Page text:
you need to read ALL the article.....the clubface is basically laying on the arc facing the sky....it is still "square to the arc"(180 or very close)....and my forearms  do not rotate......put your left hand on the golf club and show 4 knuckles and you will see that your forearm doesnt have to rotate.....No forearm rotation.....when i see my club facing the sky its def perfectly square to the arc of the swing plane,,,if you say its 90 degrees then so be it(90 degrees to me is parallel to the arc)..if you rotate the club up then its perfectly parallel to the swing -plane or perpendicular to the arc...i call what you call 90 degrees  laying perfectly across the plane and staying there until impact...does that help at all...if you see my swing you will just say its like my "teacher/guru".....the clubface simply "turns over" as the back swing progresses to facing the sky and to me the clubface itself is laying at 180 degrees......if you read the article you will see that...some students have some rotation while others dont........this if "you dont rotate then the club is over your head" is ridiculous!!

Okay, Roy.  You've had 26 posts, all about this "square to the arc" phenomenon that you and your guru have discovered.  What's your angle?  Do you have any other interest in golf, other than to promote this new discovery?  Seems you are very interested in directing everyone to your favorite website, and nothing else.

It is a pretty poor "invention" if you're not able to convince anyone how it really works.
Quote:
Originally Posted by roy2xeagle

you need to read ALL the article.....the clubface is basically laying on the arc facing the sky....it is still "square to the arc"(180 or very close)....and my forearms  do not rotate......put your left hand on the golf club and show 4 knuckles and you will see that your forearm doesnt have to rotate.....No forearm rotation.....when i see my club facing the sky its def perfectly square to the arc of the swing plane,,,if you say its 90 degrees then so be it(90 degrees to me is parallel to the arc)..if you rotate the club up then its perfectly parallel to the swing -plane or perpendicular to the arc...i call what you call 90 degrees  laying perfectly across the plane and staying there until impact...does that help at all...if you see my swing you will just say its like my "teacher/guru".....the clubface simply "turns over" as the back swing progresses to facing the sky and to me the clubface itself is laying at 180 degrees......if you read the article you will see that...some students have some rotation while others dont........this if "you dont rotate then the club is over your head" is ridiculous!!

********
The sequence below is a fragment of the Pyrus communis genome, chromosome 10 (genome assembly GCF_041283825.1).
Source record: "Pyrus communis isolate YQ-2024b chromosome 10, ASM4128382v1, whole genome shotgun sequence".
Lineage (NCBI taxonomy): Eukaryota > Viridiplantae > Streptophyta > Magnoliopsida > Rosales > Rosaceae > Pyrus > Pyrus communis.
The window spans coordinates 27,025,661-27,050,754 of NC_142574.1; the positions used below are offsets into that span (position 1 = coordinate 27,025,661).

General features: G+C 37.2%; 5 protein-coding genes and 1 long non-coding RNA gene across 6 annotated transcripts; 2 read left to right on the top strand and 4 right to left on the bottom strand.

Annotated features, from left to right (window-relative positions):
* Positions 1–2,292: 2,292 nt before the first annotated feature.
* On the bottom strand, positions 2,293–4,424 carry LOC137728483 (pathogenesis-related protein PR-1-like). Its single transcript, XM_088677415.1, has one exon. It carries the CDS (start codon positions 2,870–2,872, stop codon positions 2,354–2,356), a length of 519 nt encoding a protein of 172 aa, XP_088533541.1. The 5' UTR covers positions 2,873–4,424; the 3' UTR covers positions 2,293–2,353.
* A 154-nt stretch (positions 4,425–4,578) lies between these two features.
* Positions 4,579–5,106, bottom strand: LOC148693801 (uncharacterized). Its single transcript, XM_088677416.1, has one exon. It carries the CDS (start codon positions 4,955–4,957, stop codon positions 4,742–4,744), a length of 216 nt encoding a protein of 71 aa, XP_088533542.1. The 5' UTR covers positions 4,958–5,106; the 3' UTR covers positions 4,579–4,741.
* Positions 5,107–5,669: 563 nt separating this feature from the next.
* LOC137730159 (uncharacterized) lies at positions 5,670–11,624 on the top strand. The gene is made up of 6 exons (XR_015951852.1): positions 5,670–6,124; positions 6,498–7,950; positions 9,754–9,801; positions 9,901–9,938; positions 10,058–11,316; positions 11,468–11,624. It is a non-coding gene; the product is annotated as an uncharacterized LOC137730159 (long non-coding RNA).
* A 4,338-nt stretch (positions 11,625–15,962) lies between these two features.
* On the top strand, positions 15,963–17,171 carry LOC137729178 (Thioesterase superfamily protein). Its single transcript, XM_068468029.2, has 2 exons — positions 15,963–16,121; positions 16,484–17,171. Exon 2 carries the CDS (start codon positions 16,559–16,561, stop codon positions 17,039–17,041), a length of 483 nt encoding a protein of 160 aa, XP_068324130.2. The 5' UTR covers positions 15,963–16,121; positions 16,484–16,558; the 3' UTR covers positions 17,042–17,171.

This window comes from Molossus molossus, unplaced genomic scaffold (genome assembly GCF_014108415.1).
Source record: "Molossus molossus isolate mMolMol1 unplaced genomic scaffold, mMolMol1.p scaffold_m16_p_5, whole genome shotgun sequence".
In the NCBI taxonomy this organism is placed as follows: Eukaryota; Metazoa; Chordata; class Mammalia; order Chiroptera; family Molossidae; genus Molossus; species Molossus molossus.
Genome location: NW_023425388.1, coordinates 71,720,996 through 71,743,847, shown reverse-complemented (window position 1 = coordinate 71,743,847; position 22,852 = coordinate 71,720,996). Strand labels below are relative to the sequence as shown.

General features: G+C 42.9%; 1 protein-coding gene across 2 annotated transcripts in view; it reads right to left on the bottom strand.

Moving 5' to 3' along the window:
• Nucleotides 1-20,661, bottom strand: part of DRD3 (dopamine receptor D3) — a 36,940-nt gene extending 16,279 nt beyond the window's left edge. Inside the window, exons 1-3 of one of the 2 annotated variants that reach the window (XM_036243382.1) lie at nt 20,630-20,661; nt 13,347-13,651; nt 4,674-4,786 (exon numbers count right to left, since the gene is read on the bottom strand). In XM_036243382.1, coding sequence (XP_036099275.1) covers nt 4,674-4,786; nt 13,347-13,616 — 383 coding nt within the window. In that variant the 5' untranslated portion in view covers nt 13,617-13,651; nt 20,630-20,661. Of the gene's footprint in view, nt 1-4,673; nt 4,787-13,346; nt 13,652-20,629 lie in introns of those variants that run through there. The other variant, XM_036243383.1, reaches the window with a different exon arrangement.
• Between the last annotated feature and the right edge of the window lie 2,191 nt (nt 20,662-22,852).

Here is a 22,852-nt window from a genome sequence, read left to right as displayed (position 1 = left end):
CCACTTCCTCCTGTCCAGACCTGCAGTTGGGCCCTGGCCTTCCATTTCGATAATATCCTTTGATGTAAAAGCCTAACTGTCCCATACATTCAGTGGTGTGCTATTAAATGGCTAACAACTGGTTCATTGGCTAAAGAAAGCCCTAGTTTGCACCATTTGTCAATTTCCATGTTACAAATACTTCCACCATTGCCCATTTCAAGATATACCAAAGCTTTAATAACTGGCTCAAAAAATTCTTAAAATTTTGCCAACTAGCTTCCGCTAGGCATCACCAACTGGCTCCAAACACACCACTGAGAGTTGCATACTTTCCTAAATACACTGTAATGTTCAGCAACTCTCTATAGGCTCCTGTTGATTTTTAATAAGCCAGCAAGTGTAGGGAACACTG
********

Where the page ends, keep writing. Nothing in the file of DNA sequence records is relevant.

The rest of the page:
The swing plane can range from the hands to the elbows, maybe higher. For the clubhead to stay square the swing plane it must keep its original angles to the swing plant at address. Meaning, there are an x,y,z coordinates. I am assuming that swing plan itself is at zero. From the ball to the target is x, from the ground to your head is y, and from you to the ball is z. The swing plane is on the x-y coordinate plane, angled on the y-z plane. The clubface, squared to the target line, is an z-y plane, thats angled on the x-y plane. Since the plane is circular in shape (general terms). that is the angle of the oringal square set up with the clubface must stay tangant to the swing path at all times.